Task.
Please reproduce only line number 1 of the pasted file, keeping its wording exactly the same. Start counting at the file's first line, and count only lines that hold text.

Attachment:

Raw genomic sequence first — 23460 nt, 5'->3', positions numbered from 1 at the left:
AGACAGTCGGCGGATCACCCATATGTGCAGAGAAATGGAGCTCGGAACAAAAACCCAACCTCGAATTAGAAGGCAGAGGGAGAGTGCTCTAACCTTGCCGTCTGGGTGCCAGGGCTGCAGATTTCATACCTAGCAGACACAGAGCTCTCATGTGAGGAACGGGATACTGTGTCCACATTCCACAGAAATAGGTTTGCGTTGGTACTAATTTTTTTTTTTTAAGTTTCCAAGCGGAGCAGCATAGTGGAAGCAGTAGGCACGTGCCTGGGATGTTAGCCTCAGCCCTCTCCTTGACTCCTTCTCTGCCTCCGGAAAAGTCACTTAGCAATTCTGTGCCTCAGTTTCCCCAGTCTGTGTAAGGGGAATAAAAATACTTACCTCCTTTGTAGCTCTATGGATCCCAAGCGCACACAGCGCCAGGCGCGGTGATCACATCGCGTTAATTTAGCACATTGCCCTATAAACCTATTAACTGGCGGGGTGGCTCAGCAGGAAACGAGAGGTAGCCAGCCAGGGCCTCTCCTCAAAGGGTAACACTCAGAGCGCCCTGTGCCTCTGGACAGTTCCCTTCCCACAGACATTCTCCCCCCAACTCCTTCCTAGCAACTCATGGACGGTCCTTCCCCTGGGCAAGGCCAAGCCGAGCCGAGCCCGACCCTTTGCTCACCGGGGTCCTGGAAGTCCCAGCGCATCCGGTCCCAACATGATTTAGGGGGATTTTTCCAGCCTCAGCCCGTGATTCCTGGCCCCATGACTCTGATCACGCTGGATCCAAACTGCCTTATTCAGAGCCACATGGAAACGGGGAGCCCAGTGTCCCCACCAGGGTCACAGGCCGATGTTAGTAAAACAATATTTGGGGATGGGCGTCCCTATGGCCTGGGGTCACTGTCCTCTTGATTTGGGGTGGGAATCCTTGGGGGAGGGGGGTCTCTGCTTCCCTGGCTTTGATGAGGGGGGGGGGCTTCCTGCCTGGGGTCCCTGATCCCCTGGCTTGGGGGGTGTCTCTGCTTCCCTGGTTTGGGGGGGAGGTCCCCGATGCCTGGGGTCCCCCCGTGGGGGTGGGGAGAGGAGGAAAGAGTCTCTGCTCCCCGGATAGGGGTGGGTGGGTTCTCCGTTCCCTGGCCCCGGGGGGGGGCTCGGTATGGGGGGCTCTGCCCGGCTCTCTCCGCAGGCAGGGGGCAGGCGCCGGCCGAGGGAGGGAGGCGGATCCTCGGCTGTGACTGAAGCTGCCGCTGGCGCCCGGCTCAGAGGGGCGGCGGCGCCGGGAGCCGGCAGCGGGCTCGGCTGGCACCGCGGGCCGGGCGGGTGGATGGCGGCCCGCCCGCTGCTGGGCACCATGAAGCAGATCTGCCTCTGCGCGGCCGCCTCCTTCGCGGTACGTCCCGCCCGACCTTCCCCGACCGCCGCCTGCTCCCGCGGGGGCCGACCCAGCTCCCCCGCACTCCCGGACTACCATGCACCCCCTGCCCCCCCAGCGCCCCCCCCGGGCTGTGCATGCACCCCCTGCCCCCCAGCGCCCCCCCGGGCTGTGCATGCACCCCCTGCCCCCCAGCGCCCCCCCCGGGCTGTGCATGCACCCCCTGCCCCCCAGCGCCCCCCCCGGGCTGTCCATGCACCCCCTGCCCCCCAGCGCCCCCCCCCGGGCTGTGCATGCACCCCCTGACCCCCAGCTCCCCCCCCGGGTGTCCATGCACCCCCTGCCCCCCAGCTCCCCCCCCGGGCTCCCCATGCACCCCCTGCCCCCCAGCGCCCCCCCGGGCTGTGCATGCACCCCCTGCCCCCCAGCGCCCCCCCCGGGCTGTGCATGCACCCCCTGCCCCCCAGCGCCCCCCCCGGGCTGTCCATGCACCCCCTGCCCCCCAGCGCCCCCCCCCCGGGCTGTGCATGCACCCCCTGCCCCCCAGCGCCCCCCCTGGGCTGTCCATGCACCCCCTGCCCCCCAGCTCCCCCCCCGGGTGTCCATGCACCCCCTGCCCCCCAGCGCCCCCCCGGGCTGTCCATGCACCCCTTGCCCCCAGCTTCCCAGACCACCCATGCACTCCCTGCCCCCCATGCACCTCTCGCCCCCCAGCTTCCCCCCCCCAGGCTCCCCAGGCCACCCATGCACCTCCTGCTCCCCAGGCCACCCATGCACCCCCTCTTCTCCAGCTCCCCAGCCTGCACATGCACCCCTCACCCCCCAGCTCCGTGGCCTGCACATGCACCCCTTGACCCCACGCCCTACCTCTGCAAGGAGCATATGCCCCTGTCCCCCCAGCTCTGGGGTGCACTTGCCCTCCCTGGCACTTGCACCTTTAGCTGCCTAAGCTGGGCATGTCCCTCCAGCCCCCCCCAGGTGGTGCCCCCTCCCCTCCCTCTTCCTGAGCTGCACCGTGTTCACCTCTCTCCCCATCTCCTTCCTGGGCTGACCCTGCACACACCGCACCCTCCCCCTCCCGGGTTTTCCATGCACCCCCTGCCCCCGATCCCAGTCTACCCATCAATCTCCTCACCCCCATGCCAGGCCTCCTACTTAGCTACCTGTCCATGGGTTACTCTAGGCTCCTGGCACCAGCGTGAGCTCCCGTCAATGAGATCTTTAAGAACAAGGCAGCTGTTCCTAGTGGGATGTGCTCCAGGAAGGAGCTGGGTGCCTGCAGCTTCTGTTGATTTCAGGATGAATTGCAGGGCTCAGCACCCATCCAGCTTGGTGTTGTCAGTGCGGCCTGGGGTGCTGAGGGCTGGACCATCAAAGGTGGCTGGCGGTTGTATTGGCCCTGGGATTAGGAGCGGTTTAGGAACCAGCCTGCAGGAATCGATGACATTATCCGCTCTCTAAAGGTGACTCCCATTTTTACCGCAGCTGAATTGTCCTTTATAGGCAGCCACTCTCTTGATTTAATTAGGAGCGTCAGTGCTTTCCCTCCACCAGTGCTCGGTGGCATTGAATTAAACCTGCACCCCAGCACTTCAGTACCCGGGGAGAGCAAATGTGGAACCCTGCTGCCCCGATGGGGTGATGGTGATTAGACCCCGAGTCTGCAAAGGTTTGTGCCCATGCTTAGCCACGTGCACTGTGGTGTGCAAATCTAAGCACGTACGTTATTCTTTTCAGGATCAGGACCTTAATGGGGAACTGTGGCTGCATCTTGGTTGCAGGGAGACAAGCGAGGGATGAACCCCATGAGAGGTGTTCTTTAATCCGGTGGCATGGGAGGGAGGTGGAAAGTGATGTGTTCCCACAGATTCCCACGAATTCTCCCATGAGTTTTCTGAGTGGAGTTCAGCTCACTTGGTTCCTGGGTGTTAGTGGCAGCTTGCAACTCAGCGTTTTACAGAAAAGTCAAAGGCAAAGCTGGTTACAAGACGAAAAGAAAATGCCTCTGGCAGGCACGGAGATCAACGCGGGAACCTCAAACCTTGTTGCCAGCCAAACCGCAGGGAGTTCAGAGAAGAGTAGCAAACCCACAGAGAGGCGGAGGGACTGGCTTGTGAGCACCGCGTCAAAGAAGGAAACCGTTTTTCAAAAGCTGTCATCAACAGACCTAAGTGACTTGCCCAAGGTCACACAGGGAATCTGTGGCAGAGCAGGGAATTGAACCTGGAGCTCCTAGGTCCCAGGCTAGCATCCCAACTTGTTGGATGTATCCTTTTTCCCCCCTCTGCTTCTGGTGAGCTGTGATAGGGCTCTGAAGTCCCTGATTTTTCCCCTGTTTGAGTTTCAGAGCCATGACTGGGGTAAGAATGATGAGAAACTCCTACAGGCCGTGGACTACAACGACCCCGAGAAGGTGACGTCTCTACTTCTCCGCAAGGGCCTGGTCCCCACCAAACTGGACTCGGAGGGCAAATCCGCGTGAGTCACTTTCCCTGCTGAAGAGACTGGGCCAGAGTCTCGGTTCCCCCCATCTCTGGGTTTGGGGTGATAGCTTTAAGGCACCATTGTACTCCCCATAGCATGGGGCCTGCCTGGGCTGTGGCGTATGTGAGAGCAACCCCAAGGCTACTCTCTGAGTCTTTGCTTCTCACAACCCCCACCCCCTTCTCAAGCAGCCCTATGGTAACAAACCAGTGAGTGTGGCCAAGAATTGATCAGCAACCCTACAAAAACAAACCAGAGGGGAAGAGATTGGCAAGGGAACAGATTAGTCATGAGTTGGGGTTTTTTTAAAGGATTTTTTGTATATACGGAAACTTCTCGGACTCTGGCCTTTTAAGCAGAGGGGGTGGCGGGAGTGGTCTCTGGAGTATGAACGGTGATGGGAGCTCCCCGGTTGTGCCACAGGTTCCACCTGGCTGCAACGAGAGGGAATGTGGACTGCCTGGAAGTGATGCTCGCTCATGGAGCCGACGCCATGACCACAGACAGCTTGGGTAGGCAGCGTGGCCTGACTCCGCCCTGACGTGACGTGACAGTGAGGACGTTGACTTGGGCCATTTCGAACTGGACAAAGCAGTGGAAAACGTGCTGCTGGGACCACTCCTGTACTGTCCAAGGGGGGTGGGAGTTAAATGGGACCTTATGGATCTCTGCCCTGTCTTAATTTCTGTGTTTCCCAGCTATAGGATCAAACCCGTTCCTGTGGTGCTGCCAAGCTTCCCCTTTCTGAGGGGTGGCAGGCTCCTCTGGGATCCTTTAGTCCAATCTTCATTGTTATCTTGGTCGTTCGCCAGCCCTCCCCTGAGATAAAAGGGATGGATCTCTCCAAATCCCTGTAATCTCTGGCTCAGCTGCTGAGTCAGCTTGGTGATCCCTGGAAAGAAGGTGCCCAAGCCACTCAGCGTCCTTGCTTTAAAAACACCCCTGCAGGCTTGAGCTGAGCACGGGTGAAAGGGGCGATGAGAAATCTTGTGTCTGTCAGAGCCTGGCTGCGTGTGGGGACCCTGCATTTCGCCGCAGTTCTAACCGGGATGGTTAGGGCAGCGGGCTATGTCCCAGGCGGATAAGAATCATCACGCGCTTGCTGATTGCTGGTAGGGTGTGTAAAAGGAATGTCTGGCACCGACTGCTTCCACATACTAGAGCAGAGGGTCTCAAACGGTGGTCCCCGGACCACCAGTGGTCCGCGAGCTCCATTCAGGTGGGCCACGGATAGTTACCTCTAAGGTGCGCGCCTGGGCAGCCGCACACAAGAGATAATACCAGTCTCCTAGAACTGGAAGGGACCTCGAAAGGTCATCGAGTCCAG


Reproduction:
Raw genomic sequence first — 23460 nt, 5'->3', positions numbered from 1 at the left: